27 Apr 2019

Commemorate Ulysses Grant’s Birthday by Giving a Grant to Save Battlefields

Commemorate Ulysses Grant’s Birthday by Giving a Grant to Save Battlefields

When Hiram Ulysses Grant was born on April 27th, 1822, in Point Pleasant, Ohio, it's probably safe to assume his parents never dreamed their baby boy would one day be immortalized on the $50 bill. Yet a combination of Grant's personal traits and the mysterious hand of fate would carry this tanner's son all the way to the White House and even as far as this email I'm writing you today.

There's just one problem with legends like Grant: it can be far too easy for other people's stories or opinions to distort how we see them these opinions and stories can eclipse the true person altogether. That's why to commemorate Grant's birthday, I bring you some of his own words, which can tell us as much about his character and worldview as any historian's analysis.

He never gave up.

"Everyone has his superstitions. One of mine has always been when I started to go anywhere, or to do anything, never to turn back or to stop until the thing intended was accomplished." (Unknown)

"In every battle there comes a time when both sides consider themselves beaten, then he who continues the attack wins." (Unknown)

He believed in divine justice.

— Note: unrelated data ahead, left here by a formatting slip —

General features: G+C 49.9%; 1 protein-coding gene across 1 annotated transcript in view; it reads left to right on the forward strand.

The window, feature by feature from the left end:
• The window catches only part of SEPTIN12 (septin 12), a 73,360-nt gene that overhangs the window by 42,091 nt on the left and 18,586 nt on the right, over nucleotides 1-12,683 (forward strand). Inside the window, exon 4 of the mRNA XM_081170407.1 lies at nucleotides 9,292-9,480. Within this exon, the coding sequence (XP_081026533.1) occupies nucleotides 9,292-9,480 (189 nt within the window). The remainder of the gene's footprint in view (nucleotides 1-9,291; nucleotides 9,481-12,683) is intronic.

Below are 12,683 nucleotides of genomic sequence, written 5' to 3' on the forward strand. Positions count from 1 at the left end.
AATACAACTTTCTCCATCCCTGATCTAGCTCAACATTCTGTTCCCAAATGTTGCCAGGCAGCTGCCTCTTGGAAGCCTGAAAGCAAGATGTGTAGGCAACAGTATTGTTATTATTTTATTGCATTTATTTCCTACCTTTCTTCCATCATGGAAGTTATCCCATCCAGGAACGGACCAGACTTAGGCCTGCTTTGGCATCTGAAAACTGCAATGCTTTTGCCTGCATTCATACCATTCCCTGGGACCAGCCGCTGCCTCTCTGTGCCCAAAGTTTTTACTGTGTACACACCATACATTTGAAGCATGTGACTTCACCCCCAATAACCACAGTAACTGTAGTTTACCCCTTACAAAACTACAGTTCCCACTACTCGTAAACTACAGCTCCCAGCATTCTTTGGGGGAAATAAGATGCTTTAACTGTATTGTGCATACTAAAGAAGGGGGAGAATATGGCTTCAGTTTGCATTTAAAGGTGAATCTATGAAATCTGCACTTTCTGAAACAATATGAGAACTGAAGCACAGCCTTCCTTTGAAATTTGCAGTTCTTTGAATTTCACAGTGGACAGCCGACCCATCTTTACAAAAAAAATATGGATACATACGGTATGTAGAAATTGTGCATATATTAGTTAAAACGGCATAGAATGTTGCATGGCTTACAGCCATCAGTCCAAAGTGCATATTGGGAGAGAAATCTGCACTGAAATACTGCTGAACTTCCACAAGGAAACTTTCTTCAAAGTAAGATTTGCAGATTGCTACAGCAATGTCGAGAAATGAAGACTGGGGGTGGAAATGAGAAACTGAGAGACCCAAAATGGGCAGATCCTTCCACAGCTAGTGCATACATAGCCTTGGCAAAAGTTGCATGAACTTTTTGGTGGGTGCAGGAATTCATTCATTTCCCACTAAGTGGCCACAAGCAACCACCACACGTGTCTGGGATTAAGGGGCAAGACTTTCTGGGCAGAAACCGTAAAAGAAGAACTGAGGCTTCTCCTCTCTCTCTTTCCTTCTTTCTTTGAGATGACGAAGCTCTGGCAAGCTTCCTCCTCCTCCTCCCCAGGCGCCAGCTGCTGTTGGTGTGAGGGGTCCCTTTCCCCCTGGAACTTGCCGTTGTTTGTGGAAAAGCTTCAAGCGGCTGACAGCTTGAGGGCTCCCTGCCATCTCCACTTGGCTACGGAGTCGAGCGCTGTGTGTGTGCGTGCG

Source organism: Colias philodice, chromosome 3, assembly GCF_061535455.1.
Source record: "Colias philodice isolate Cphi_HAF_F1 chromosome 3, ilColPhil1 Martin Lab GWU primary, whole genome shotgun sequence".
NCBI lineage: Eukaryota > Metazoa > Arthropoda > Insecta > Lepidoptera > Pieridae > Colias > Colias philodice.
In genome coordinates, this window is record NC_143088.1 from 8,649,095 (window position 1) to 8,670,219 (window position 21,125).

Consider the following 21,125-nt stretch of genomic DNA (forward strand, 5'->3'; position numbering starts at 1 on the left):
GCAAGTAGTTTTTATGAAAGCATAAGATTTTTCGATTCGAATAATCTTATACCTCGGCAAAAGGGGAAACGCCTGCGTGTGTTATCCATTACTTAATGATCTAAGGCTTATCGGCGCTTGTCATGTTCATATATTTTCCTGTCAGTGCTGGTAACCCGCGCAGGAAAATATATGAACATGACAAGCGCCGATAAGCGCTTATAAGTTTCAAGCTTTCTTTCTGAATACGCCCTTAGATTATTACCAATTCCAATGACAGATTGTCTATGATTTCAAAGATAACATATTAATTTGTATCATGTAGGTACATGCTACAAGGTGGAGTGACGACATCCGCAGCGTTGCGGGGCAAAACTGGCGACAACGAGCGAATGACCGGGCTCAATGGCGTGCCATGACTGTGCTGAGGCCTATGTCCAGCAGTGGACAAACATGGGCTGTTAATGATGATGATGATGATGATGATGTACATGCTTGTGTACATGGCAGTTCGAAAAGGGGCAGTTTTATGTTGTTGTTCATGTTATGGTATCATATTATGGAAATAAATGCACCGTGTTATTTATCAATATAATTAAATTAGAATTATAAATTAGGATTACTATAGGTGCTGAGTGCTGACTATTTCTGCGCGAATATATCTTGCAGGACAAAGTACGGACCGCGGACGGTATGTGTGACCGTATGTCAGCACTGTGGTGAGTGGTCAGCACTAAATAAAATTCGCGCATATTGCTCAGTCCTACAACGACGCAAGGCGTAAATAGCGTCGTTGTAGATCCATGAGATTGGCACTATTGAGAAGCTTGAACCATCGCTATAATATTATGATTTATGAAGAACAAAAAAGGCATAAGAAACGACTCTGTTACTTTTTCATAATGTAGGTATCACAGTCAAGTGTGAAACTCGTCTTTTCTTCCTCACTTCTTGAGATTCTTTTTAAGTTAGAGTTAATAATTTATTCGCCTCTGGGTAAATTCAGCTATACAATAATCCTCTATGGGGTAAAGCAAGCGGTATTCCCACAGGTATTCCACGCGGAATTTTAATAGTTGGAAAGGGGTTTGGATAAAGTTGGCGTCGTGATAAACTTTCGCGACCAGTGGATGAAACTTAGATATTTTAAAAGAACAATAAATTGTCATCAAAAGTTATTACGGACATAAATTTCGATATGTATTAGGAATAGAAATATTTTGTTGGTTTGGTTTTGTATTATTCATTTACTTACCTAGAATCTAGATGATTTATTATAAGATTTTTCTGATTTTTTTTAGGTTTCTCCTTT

"Nations, like individuals, are punished for their transgressions." (Personal Memoirs of General U. S. Grant, 1885)

He advocated following the rules but not thoughtlessly.

"I know no method to secure the repeal of bad or obnoxious laws so effective as their stringent execution." (First Inaugural Address, 1869)

"I don't underrate the value of military knowledge, but if men make war in slavish obedience to rules, they will fail." (As quoted in A History of Militarism: Romance and Realities of a Profession by Alfred Vagts, 1937)

He placed a high value on humility and hard work.

"It is men who wait to be selected, and not those who seek, from whom we may always expect the most efficient service." (Personal Memoirs of General U. S. Grant, 1885)

"Labor disgraces no man; unfortunately, you occasionally find men who disgrace labor." (Speech at Midland International Arbitration Union, Birmingham, United Kingdom, 1877)

"I leave comparisons to history, claiming only that I have acted in every instance from a conscientious desire to do what was right, constitutional, within the law, and for the very best interests of the whole people. Failures have been errors of judgment, not of intent." (Eighth State of the Union Address, 1876)

My friend, will you commemorate Grant's birthday today by committing to save the battlefields where he forged his hard-won path to Appomattox Court House? Remember, if you give a Grant ($50 or more) to save hallowed ground this month, we'll send you an American Battlefield Trust Founding Member hat in addition to our standard membership benefits.

Please help do justice to the many Americans generals, soldiers and civilians alike whose courage and resolve helped make our nation what it is today. Visit our website to join the movement to preserve precious American history for future generations.

Time is running out to get a Trust membership plus our Founding Member hat in exchange for just one Grant. Show your dedication to saving hallowed ground today by joining the Trust or renewing your membership with a donation of $50 or more.


American Battlefield Trust

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